Mara 2 f Hungarian, Croatian, Serbian
Hungarian variant of Mária, and a Croatian and Serbian variant of Marija.
Maraĵa f Esperanto
Means "made of the sea" in Esperanto, a derivative of maro "sea", ultimately from Latin mare.
Maral f Mongolian, Azerbaijani, Armenian
Means "deer" in Mongolian, Azerbaijani and Armenian, referring to the Caspian Red Deer.
Maralyn f English
Variant of Marilyn.
Maram f & m Arabic
Means "wish, desire" in Arabic.
Marama f & m Maori, Polynesian Mythology
Means "moon" in Maori. This is the name of a moon god (or goddess) in Maori mythology.
Marat m Tatar
Tatar form of Murad.
Marc m French, Catalan, Welsh
French, Catalan and Welsh form of Marcus (see Mark).
Marcas m Irish, Scottish Gaelic
Irish and Scottish Gaelic form of Marcus (see Mark).
Marceau m French
Old French variant of Marcel. A famous bearer of the surname was the French general François Séverin Marceau (1769-1796).
Marcel m French, Catalan, Romanian, Polish, Czech, Slovak, Dutch, German
Form of Marcellus used in several languages. Notable bearers include the French author Marcel Proust (1871-1922) and the French artist Marcel Duchamp (1887-1968).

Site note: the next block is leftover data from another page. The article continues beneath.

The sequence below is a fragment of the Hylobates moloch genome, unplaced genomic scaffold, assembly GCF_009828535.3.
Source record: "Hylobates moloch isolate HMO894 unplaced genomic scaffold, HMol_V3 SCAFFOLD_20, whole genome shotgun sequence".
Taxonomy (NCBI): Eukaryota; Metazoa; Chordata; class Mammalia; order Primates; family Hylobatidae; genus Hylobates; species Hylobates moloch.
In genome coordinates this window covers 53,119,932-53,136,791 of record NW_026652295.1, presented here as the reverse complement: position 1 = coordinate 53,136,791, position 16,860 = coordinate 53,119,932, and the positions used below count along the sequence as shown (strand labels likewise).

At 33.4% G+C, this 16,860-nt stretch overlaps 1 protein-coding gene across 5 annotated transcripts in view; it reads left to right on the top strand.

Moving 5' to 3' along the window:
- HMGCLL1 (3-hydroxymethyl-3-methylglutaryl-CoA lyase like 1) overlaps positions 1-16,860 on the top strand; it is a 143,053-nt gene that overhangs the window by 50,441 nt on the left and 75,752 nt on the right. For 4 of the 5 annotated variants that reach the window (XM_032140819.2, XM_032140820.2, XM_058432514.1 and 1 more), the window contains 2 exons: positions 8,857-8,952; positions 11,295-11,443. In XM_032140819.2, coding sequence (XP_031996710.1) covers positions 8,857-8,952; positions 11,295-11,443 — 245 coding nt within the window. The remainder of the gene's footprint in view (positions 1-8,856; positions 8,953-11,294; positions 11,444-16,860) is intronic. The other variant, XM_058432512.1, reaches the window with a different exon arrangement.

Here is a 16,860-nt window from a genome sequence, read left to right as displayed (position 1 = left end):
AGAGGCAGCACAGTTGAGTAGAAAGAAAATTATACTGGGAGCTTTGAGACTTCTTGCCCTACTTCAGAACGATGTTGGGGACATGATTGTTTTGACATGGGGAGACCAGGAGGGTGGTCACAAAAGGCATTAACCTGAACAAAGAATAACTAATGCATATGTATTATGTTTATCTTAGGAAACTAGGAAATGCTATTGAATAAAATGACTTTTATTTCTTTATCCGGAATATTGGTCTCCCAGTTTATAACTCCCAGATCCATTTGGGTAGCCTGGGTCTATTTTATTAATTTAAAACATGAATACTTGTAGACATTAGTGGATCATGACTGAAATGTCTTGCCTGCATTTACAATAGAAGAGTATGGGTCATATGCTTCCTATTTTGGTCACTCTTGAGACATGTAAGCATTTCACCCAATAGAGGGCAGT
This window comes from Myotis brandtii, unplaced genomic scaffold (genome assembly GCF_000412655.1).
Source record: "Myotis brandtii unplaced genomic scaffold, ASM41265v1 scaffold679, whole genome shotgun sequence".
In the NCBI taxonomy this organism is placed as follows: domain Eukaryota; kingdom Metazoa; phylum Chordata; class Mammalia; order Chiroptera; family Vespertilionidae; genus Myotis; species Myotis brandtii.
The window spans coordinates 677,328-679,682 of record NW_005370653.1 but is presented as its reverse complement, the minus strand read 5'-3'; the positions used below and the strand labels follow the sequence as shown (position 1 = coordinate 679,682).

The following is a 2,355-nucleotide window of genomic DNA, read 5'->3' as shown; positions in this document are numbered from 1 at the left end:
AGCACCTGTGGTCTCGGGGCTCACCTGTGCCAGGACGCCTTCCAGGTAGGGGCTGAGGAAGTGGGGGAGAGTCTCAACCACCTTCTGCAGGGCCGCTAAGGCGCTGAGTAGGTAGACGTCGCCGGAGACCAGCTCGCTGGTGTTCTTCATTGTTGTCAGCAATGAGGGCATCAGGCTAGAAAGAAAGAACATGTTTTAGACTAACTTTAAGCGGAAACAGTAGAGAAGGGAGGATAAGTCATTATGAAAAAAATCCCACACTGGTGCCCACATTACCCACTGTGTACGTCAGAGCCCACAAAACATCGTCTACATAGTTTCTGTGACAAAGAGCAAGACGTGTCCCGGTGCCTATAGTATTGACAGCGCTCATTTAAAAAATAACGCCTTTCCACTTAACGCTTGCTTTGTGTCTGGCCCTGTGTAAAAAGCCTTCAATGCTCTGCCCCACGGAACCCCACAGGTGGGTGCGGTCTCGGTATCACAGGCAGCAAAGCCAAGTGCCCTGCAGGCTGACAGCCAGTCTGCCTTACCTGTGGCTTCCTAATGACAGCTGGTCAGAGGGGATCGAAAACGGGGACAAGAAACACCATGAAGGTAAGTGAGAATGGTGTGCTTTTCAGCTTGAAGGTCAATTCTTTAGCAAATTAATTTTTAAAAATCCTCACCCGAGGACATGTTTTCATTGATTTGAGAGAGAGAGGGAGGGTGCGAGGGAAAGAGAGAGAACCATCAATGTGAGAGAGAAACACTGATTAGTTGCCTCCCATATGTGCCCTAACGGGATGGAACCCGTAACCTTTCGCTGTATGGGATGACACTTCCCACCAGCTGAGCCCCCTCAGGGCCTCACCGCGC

Marceli m Polish
Polish form of Marcellus.
Marcelin m French
French form of Marcellinus.
Marcelina f Polish, Spanish, Portuguese
Polish, Spanish and Portuguese feminine form of Marcellinus.
Marceline f French
French feminine form of Marcellinus.
Marcelinho m Portuguese
Portuguese diminutive of Marcelo.
Marcelino m Spanish, Portuguese
Spanish and Portuguese form of Marcellinus.
Marcell m Hungarian
Hungarian form of Marcellus.
Marcelle f French
French feminine form of Marcellus.
Marcellette f French (Rare)
French feminine diminutive of Marcellus.
Marcellin m French
French form of Marcellinus.
Marcelline f French
French feminine form of Marcellinus.
Marcellino m Italian
Italian form of Marcellinus.
Marcellinus m Ancient Roman
Roman family name that was derived from Marcellus. Saint Marcellinus was a pope of the early 4th century who was supposedly martyred during the persecutions of the Roman emperor Diocletian.
Marcello m Italian
Italian form of Marcellus.
Marcellus m Ancient Roman